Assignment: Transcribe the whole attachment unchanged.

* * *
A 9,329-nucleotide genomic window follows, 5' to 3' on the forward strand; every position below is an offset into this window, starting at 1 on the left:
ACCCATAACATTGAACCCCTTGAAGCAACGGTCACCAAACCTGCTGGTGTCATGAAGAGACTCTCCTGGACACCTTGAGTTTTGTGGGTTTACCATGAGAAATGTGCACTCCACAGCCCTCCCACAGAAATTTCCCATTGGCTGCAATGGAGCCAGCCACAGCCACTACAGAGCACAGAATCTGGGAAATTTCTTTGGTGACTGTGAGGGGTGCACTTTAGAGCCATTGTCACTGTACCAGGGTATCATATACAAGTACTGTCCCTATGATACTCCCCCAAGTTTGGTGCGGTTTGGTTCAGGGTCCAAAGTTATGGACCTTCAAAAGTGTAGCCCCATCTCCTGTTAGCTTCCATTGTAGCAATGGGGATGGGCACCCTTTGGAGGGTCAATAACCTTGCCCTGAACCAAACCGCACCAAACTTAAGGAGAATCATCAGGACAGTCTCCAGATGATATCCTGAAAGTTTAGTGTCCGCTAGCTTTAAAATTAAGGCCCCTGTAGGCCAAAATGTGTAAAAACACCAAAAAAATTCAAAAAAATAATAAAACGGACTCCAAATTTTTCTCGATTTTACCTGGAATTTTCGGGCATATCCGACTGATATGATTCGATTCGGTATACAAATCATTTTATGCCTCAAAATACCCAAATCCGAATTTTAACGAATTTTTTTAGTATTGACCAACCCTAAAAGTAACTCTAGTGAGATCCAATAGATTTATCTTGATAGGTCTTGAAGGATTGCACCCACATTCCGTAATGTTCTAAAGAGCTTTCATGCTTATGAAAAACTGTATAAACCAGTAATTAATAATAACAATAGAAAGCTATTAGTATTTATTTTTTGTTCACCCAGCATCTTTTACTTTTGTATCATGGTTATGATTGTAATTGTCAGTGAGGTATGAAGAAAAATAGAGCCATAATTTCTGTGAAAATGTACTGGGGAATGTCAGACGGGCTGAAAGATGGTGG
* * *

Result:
A 9,329-nucleotide genomic window follows, 5' to 3' on the forward strand; every position below is an offset into this window, starting at 1 on the left:
ACCCATAACATTGAACCCCTTGAAGCAACGGTCACCAAACCTGCTGGTGTCATGAAGAGACTCTCCTGGACACCTTGAGTTTTGTGGGTTTACCATGAGAAATGTGCACTCCACAGCCCTCCCACAGAAATTTCCCATTGGCTGCAATGGAGCCAGCCACAGCCACTACAGAGCACAGAATCTGGGAAATTTCTTTGGTGACTGTGAGGGGTGCACTTTAGAGCCATTGTCACTGTACCAGGGTATCATATACAAGTACTGTCCCTATGATACTCCCCCAAGTTTGGTGCGGTTTGGTTCAGGGTCCAAAGTTATGGACCTTCAAAAGTGTAGCCCCATCTCCTGTTAGCTTCCATTGTAGCAATGGGGATGGGCACCCTTTGGAGGGTCAATAACCTTGCCCTGAACCAAACCGCACCAAACTTAAGGAGAATCATCAGGACAGTCTCCAGATGATATCCTGAAAGTTTAGTGTCCGCTAGCTTTAAAATTAAGGCCCCTGTAGGCCAAAATGTGTAAAAACACCAAAAAAATTCAAAAAAATAATAAAACGGACTCCAAATTTTTCTCGATTTTACCTGGAATTTTCGGGCATATCCGACTGATATGATTCGATTCGGTATACAAATCATTTTATGCCTCAAAATACCCAAATCCGAATTTTAACGAATTTTTTTAGTATTGACCAACCCTAAAAGTAACTCTAGTGAGATCCAATAGATTTATCTTGATAGGTCTTGAAGGATTGCACCCACATTCCGTAATGTTCTAAAGAGCTTTCATGCTTATGAAAAACTGTATAAACCAGTAATTAATAATAACAATAGAAAGCTATTAGTATTTATTTTTTGTTCACCCAGCATCTTTTACTTTTGTATCATGGTTATGATTGTAATTGTCAGTGAGGTATGAAGAAAAATAGAGCCATAATTTCTGTGAAAATGTACTGGGGAATGTCAGACGGGCTGAAAGATGGTGG